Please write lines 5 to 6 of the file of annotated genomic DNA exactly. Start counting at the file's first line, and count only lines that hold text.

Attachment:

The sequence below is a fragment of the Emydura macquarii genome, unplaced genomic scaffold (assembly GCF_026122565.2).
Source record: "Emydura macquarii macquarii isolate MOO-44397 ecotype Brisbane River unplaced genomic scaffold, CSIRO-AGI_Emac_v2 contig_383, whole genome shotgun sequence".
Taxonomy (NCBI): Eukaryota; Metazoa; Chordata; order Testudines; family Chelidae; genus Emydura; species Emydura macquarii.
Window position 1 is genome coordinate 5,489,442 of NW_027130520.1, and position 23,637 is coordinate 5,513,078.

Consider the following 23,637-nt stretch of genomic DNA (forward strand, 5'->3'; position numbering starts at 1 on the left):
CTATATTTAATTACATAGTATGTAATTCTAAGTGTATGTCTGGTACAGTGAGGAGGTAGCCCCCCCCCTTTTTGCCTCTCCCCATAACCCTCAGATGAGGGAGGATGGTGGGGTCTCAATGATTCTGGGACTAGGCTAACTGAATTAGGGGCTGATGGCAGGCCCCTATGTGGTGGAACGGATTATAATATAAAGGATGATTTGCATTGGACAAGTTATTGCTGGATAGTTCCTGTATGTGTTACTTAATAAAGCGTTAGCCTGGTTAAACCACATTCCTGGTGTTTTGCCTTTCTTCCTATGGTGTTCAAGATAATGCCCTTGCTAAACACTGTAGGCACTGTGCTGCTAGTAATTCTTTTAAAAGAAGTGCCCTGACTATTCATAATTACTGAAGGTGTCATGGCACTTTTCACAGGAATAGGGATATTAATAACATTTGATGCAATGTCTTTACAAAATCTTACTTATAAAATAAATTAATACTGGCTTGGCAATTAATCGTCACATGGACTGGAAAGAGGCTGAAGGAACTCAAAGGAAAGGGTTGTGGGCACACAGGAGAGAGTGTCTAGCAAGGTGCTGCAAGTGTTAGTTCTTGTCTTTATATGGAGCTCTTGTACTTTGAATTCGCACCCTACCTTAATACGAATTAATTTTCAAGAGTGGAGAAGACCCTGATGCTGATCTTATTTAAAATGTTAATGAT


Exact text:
Consider the following 23,637-nt stretch of genomic DNA (forward strand, 5'->3'; position numbering starts at 1 on the left):
CTATATTTAATTACATAGTATGTAATTCTAAGTGTATGTCTGGTACAGTGAGGAGGTAGCCCCCCCCCTTTTTGCCTCTCCCCATAACCCTCAGATGAGGGAGGATGGTGGGGTCTCAATGATTCTGGGACTAGGCTAACTGAATTAGGGGCTGATGGCAGGCCCCTATGTGGTGGAACGGATTATAATATAAAGGATGATTTGCATTGGACAAGTTATTGCTGGATAGTTCCTGTATGTGTTACTTAATAAAGCGTTAGCCTGGTTAAACCACATTCCTGGTGTTTTGCCTTTCTTCCTATGGTGTTCAAGATAATGCCCTTGCTAAACACTGTAGGCACTGTGCTGCTAGTAATTCTTTTAAAAGAAGTGCCCTGACTATTCATAATTACTGAAGGTGTCATGGCACTTTTCACAGGAATAGGGATATTAATAACATTTGATGCAATGTCTTTACAAAATCTTACTTATAAAATAAATTAATACTGGCTTGGCAATTAATCGTCACATGGACTGGAAAGAGGCTGAAGGAACTCAAAGGAAAGGGTTGTGGGCACACAGGAGAGAGTGTCTAGCAAGGTGCTGCAAGTGTTAGTTCTTGTCTTTATATGGAGCTCTTGTACTTTGAATTCGCACCCTACCTTAATACGAATTAATTTTCAAGAGTGGAGAAGACCCTGATGCTGATCTTATTTAAAATGTTAATGAT